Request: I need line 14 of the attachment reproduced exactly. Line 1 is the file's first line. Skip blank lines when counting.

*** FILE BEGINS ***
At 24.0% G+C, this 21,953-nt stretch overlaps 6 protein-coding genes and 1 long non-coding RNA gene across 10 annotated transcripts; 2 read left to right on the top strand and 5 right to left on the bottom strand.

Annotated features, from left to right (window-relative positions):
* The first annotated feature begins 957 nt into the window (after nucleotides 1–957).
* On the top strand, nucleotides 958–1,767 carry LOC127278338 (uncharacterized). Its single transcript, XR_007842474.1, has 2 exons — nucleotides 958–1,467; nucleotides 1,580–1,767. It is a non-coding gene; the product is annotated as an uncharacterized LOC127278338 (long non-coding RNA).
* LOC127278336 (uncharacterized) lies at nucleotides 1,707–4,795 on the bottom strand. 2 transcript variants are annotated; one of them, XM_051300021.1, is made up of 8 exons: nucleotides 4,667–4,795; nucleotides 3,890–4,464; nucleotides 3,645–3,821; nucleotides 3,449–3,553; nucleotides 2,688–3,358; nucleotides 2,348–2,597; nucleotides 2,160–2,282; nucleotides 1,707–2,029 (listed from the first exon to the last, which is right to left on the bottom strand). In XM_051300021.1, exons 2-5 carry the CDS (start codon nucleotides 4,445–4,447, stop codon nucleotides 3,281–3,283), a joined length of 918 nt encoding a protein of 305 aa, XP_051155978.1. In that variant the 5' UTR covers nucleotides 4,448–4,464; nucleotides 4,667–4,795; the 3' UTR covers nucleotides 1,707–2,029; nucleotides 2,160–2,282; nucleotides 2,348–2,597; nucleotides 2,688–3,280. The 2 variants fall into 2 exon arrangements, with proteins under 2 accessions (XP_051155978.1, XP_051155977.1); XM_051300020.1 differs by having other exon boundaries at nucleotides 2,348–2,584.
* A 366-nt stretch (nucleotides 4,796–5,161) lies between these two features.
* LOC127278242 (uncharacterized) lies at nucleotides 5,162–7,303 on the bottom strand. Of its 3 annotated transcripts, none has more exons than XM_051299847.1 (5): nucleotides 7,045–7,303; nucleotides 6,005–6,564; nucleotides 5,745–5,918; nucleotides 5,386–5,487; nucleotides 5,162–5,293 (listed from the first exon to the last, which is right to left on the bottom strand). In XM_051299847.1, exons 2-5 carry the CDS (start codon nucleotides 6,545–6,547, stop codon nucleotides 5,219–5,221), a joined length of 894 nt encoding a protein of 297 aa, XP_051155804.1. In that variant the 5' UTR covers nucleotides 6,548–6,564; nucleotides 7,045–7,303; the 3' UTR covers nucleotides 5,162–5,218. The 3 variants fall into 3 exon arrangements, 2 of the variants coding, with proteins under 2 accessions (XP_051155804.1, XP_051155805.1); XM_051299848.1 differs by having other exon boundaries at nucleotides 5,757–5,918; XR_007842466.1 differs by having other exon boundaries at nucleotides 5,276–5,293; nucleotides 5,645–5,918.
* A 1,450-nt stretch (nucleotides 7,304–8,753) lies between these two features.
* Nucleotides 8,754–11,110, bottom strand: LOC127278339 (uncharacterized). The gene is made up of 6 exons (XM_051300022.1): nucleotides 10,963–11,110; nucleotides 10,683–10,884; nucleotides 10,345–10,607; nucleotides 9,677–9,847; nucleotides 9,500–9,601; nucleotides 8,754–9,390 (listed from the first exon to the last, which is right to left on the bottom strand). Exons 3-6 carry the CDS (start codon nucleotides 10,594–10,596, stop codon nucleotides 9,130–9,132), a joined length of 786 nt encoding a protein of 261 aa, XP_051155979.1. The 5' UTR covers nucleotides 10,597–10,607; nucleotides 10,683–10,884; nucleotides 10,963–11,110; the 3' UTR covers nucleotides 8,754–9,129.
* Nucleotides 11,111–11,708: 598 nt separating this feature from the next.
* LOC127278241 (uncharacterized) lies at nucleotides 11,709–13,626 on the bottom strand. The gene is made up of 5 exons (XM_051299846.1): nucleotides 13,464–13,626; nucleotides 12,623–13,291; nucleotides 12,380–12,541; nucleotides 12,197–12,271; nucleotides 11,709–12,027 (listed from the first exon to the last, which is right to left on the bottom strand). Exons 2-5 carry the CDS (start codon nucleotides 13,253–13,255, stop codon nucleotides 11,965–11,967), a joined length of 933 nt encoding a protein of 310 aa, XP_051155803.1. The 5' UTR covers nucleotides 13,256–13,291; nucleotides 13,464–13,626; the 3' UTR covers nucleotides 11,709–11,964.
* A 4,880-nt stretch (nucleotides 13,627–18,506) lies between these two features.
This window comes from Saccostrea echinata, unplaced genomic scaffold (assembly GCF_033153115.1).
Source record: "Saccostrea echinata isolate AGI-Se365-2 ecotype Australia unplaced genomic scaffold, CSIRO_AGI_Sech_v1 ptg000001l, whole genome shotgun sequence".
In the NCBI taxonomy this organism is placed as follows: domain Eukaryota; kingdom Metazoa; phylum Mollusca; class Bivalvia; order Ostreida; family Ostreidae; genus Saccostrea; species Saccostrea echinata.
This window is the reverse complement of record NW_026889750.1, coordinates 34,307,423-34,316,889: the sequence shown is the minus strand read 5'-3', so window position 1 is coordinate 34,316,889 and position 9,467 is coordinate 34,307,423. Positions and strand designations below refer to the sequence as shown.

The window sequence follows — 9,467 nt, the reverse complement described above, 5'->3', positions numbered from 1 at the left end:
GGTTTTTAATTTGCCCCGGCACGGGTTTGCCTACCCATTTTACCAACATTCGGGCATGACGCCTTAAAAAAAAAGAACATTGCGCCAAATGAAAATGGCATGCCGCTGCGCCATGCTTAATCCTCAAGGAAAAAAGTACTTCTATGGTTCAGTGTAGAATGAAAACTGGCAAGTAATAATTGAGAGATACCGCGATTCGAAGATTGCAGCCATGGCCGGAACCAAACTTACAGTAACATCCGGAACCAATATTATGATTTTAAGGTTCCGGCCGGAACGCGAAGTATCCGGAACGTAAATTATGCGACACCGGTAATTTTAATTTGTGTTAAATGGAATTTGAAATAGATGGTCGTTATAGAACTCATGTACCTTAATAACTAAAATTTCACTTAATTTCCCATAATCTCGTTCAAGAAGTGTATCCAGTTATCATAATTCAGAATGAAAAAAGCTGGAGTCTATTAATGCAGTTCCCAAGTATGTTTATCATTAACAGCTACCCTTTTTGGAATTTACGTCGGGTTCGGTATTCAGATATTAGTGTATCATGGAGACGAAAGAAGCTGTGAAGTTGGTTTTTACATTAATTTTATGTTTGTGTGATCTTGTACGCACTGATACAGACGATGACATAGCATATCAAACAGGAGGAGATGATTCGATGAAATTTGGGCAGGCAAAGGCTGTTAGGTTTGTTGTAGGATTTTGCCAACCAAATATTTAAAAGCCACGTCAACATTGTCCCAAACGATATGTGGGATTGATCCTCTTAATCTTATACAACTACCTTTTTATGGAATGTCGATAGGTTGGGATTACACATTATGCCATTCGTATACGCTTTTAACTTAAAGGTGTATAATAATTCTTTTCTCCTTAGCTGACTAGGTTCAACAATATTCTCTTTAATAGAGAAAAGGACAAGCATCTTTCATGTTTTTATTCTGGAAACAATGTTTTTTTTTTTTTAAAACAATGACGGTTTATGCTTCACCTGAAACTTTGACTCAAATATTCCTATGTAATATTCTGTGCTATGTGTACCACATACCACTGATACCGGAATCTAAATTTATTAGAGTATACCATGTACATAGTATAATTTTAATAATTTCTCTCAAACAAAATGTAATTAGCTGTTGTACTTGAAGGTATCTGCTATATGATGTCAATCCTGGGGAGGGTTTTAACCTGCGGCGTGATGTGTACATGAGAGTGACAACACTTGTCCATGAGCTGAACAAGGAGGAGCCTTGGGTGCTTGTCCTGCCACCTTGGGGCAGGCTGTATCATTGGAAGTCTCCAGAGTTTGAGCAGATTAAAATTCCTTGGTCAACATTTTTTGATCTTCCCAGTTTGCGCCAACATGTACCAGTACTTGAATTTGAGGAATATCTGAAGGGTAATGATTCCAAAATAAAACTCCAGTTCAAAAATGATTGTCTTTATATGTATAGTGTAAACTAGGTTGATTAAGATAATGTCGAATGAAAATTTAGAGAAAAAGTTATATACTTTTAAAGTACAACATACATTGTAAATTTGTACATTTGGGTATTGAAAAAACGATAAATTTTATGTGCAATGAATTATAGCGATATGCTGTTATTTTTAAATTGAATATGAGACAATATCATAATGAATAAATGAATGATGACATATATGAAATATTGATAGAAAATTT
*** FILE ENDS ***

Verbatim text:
Source record: "Saccostrea echinata isolate AGI-Se365-2 ecotype Australia unplaced genomic scaffold, CSIRO_AGI_Sech_v1 ptg000001l, whole genome shotgun sequence".